First, we have to admit that schools, especially high schools don’t actually focus on education.  Yes, I know you think that is a strange statement; but hear me out.

Visit any high school during the weekend or evening.  Walk through the halls past the big and prominent trophy case.  What do you see?  You could be forgiven for thinking that you weren’t at a school at all, but a sports club.  All those trophies are for sports, not the school’s academic excellence.  Oh, some schools may have a small plaque, though more likely a mass-produced paper certificate, declaring the school to be “Excellent” and signed by a school administrator somewhere.  But come on… we all know those really big trophies go to the school with the best sports teams.

Visit any high school during the day.  Look at what the kids are wearing.  Notice something odd?  Some of the kids are wearing special clothing in the school’s colors.  Usually it’s the boys who are wearing jackets with school letters and girls wearing tight-fitting tops and short skirts in school colors… skirts that would be deemed to be against the school’s dress code if it didn’t have the official blessing of the school because of their special status as a uniform for… well.. not for academic excellence or achievement.  So, just who gets recognition and rewarded for what activities in these schools?

Can you imagine a school that awarded special clothing to elite academic performing students instead of elite athletes?

Take a look at how much land and monies are devoted to what activities.  Those big gyms with roll-up bleachers and electronic scoreboards aren’t cheap.  The plumbing in the locker rooms took a pretty penny.  Those lawns and outdoor bleachers aren’t cheap either.  All of that expense for only a small handful of students who will never participate in any meaningful way in those activities, save as parents sitting in those bleachers, once they are adults.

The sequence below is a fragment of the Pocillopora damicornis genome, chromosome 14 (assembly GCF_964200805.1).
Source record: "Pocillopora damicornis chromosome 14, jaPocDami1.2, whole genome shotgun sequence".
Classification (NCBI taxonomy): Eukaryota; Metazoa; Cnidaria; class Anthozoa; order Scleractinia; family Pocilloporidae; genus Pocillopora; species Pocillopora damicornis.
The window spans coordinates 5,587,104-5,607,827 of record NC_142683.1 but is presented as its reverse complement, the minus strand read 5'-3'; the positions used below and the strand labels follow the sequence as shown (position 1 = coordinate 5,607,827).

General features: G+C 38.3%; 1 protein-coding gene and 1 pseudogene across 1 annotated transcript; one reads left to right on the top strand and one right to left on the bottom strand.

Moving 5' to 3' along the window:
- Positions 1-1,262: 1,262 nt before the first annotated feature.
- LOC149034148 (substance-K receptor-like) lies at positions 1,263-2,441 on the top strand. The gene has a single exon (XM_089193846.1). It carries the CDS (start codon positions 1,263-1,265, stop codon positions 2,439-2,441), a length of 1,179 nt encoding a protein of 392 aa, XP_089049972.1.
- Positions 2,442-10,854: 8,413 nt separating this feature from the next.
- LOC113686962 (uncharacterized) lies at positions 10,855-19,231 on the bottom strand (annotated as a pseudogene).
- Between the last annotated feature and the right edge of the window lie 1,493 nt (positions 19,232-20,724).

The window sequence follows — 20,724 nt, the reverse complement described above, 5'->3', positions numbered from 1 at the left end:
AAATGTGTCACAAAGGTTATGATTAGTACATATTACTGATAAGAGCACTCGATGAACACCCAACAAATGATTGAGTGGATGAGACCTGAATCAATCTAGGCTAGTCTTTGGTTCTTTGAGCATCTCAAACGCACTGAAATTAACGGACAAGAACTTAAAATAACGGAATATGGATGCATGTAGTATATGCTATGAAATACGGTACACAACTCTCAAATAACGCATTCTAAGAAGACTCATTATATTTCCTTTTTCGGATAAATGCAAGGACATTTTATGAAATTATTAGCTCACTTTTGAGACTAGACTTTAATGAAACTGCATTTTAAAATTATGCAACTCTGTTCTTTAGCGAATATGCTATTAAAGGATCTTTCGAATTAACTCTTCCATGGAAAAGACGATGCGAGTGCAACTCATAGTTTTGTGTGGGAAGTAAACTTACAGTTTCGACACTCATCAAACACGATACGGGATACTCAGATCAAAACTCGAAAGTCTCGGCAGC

How many of the teachers at the school became teachers so that they could be coaches of those sports?  Does the math teacher have a degree in mathematics?  Or does he have a degree in physical education and coach a team after school?  Does that science teacher have a degree in chemistry, biology, or physics?  Not likely given that they could make five times as much in industry if they actually learned something of those subjects in university.  If your school was anything like mine, most of those teaching STEM courses barely passed an intro survey course.  (Our physics teacher had no idea what anti-matter consisted of… and failed me for using trigonometry to solve a physics problem involving light refracting through different media because he didn’t understand the math.  My freshman algebra teacher taught us to “guess” what values would solve the equations.  Yes, PE majors in college teaching future STEM students is a great idea.)

Is it any wonder that our schools are in trouble and that our students do so poorly in academic subjects like science and mathematics, especially compared to students from other nations?

“Sports are embedded in American schools in a way they are not almost anywhere else. Yet this difference hardly ever comes up in domestic debates about America’s international mediocrity in education. (The U.S. ranks 31st on the same international math test.) The challenges we do talk about are real ones, from undertrained teachers to entrenched poverty. But what to make of this other glaring reality, and the signal it sends to children, parents, and teachers about the very purpose of school?”

So why do we spend so much effort on physical education and sports at the expense of actual education?  The reason may surprise and even anger you.  It certainly does me!